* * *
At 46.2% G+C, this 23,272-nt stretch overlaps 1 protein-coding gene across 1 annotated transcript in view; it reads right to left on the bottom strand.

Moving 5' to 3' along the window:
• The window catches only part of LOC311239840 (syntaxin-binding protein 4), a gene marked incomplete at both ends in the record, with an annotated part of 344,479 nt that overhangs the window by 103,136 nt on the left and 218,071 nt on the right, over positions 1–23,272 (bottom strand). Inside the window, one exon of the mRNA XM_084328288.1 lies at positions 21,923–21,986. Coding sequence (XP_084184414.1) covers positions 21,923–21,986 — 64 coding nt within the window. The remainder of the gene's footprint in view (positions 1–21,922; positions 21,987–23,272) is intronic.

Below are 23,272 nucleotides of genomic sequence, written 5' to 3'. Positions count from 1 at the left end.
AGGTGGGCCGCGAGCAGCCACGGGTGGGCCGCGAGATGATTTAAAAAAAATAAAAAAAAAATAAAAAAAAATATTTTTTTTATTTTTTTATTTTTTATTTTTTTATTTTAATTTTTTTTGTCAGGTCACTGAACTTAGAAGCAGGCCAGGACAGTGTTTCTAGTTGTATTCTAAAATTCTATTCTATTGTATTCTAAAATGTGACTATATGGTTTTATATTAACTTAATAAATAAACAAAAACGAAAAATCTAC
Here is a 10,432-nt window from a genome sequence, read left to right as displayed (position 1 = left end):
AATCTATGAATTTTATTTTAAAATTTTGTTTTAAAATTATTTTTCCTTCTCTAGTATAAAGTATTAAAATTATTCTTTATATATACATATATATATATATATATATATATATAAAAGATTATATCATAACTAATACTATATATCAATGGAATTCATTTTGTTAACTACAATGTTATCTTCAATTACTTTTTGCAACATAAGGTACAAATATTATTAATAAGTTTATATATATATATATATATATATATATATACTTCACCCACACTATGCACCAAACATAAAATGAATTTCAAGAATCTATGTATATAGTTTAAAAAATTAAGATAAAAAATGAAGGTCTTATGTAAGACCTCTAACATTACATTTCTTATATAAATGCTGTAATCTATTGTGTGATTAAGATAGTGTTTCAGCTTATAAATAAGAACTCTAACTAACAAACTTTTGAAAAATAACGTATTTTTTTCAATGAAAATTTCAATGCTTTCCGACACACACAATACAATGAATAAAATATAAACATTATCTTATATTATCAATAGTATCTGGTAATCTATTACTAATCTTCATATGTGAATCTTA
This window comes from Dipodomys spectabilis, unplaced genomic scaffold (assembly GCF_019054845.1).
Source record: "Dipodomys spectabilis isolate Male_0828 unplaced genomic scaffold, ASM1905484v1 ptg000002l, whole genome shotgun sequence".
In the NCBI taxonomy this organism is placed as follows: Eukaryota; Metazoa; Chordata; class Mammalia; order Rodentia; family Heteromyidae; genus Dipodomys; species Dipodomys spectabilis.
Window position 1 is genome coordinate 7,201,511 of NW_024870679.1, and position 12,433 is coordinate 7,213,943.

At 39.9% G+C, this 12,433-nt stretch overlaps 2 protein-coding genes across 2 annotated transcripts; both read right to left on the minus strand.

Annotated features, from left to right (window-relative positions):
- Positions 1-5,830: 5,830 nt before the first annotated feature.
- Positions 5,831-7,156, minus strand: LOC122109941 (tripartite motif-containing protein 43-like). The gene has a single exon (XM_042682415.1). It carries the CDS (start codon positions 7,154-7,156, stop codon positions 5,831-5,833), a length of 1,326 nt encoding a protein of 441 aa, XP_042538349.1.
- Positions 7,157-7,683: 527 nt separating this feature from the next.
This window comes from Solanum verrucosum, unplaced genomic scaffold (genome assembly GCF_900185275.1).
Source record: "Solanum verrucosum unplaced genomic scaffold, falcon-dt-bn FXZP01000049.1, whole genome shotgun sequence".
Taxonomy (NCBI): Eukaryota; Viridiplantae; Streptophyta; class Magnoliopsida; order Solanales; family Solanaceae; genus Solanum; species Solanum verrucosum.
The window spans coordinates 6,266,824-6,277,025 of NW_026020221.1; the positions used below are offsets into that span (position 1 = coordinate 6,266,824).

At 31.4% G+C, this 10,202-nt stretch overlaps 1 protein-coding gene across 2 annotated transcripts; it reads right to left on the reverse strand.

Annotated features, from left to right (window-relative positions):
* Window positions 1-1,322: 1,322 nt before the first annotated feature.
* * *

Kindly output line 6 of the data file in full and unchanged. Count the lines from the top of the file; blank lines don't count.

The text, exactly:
Here is a 10,432-nt window from a genome sequence, read left to right as displayed (position 1 = left end):